General Industry Update

March saw the continued prominence of state-sponsored cybersecurity threats, as both China and Russia featured in significant breaches.

The United States and the United Kingdom each formally accused Chinese state-linked hackers of conducting “malicious” cyber campaigns against political targets, escalating diplomatic tensions with Beijing.

British Deputy Prime Minister Oliver Dowden implicated these hackers in a breach of the U.K.’s Electoral Commission, alleging that the attacks (which occurred in 2021 and 2022) aimed at the commission and parliamentarians were orchestrated by China-affiliated hacker group APT31.

In a parallel move, the U.S. Justice Department announced indictments against seven Chinese nationals, identifying them as members of the APT31 group. These individuals are accused of a prolonged 14-year cyber espionage campaign targeting U.S. businesses, government officials, political figures, and international critics of China.

Both the U.K. and U.S. statements intensify scrutiny of China’s cyber activities, suggesting a coordinated response to what is seen as a persistent threat to Western democratic institutions and economic interests. The Chinese Embassy in the U.K., however, dismissed the allegations as “completely fabricated and malicious slanders,” denying any involvement in the cyberattacks.¹

Likewise, Microsoft is facing ongoing security concerns as Russian state-sponsored hackers, identified as the same group responsible for the SolarWinds attack, have breached its systems. Initially spying on senior leadership’s email accounts, the hackers have now stolen some of Microsoft’s source code, marking this attack an ongoing threat.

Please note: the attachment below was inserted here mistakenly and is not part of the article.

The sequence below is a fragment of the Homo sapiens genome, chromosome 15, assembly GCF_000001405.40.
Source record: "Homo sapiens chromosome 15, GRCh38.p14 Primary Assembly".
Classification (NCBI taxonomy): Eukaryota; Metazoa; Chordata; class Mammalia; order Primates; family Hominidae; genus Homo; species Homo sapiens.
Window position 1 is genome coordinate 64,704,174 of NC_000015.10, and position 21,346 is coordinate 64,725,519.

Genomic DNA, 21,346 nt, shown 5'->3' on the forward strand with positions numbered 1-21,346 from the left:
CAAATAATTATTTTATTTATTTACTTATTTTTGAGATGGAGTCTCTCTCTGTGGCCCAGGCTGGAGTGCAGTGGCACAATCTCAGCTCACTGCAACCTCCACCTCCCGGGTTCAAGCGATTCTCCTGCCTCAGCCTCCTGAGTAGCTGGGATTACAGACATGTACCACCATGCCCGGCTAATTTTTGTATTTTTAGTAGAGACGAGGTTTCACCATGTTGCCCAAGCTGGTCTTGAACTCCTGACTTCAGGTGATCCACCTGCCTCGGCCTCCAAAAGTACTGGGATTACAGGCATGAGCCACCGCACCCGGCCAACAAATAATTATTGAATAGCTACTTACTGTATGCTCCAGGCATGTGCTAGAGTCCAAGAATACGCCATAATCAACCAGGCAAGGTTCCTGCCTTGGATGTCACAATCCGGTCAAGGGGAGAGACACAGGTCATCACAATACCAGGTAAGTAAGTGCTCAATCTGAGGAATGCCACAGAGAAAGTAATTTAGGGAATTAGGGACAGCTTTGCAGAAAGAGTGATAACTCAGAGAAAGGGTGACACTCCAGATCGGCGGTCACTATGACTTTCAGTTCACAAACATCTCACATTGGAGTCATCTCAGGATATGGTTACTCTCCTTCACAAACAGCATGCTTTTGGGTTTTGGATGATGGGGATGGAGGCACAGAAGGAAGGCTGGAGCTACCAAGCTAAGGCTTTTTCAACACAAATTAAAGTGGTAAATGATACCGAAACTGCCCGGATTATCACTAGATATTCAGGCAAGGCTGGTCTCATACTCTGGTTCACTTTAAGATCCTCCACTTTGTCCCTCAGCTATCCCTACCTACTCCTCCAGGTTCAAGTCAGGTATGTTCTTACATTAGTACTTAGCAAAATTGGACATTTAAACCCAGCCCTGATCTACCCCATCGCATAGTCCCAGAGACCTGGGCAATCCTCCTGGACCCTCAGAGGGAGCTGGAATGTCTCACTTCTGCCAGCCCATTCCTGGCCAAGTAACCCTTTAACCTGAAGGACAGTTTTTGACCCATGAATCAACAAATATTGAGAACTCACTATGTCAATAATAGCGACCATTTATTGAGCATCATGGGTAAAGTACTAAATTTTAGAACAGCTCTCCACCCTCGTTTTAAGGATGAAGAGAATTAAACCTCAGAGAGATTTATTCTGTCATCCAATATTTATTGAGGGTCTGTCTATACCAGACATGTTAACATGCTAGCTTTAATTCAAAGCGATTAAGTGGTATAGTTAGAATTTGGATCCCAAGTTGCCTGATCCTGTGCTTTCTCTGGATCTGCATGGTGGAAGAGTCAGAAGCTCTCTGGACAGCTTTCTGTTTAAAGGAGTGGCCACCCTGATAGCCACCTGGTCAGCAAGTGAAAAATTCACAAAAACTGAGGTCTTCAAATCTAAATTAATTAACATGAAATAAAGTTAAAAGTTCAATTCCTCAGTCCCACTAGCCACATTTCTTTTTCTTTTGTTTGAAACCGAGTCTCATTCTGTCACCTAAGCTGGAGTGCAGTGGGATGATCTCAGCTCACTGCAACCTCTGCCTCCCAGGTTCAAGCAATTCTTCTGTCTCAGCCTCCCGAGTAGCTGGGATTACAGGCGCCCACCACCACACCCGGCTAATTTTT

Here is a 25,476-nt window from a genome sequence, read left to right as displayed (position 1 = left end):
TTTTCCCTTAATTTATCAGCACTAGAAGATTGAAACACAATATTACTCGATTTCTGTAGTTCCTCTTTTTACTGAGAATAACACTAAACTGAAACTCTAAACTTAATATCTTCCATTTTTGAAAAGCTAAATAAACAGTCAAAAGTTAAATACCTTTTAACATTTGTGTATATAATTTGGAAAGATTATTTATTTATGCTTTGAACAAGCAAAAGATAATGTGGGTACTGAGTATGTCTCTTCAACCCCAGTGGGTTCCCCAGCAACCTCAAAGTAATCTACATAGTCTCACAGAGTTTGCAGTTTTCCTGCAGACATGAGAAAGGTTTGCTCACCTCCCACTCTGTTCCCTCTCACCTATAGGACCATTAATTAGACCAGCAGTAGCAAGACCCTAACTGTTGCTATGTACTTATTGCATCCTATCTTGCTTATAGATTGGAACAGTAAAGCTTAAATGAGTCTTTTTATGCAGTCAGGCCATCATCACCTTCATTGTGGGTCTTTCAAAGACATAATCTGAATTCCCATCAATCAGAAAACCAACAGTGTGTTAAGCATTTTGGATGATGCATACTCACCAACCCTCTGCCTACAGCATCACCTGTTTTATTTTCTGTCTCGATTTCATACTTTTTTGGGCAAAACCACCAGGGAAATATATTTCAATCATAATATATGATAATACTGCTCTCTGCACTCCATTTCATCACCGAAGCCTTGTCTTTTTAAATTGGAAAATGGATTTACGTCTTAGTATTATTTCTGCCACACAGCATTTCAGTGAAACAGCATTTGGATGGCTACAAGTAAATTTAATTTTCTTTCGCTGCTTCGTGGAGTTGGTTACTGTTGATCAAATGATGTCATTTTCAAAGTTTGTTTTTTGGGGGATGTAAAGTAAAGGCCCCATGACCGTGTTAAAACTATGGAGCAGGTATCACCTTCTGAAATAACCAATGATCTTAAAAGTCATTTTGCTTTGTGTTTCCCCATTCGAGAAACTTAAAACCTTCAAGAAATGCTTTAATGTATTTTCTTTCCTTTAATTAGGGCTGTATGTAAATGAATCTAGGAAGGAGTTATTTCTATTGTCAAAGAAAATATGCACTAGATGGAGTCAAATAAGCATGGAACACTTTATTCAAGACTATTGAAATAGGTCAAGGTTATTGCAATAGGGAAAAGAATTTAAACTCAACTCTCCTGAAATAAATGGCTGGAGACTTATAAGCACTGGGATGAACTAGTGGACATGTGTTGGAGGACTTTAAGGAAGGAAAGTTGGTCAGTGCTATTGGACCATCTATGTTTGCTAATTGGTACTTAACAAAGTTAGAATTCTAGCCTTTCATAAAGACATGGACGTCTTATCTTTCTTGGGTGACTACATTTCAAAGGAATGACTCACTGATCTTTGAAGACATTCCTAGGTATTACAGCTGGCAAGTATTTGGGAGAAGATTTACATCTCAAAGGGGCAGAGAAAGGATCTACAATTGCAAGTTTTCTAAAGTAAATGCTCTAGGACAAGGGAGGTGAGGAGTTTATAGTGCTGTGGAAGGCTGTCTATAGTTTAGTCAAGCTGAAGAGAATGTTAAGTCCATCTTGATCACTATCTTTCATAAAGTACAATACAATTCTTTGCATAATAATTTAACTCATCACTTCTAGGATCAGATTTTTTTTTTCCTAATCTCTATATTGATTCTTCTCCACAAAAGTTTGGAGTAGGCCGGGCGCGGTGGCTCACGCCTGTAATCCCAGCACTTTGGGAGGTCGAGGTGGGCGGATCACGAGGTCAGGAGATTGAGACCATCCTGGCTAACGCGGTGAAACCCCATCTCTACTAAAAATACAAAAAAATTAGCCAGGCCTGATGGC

The breach includes unauthorized access to source code databases and internal systems, though Microsoft assures users there was no evidence of compromise to customer-facing systems. Dubbed “Midnight Blizzard” by Microsoft, the group (also known as Nobelium) aims to exploit information they’ve obtained to further infiltrate Microsoft and potentially its customers.

Nobelium gained initial access through a password spray attack, leveraging a vast array of potential passwords against internal Microsoft accounts. Microsoft acknowledges a security lapse in a non-production test tenant account lacking two-factor authentication, facilitating Nobelium’s entry. The extent of the stolen source code remains undisclosed.²

Company Specific Updates

Zscaler Inc

Zscaler finalized the acquisition of Israeli AI-enhanced data security startup Avalor in March in a cash-and-stock deal worth approximately $310 million. The move comes as part of Zscaler’s strategy to bolster its cloud security offerings through innovative technology acquisition.

Avalor, supported by Salesforce Ventures, utilizes artificial intelligence to analyze data for security insights, a feature deemed advantageous for Zscaler’s corporate clientele. Zscaler, actively seeking startups with fresh security approaches, anticipates Avalor’s data analysis methods will enhance its security capabilities significantly.

The acquisition aligns with a trend of Israeli startup acquisitions, with notable recent purchases by Palo Alto Networks Inc., Crowdstrike Holdings Inc., and CheckPoint. Avalor’s CEO Raanan Raz expressed confidence in the integration, highlighting Zscaler’s abundant data as a perfect fit for Avalor’s analytical prowess.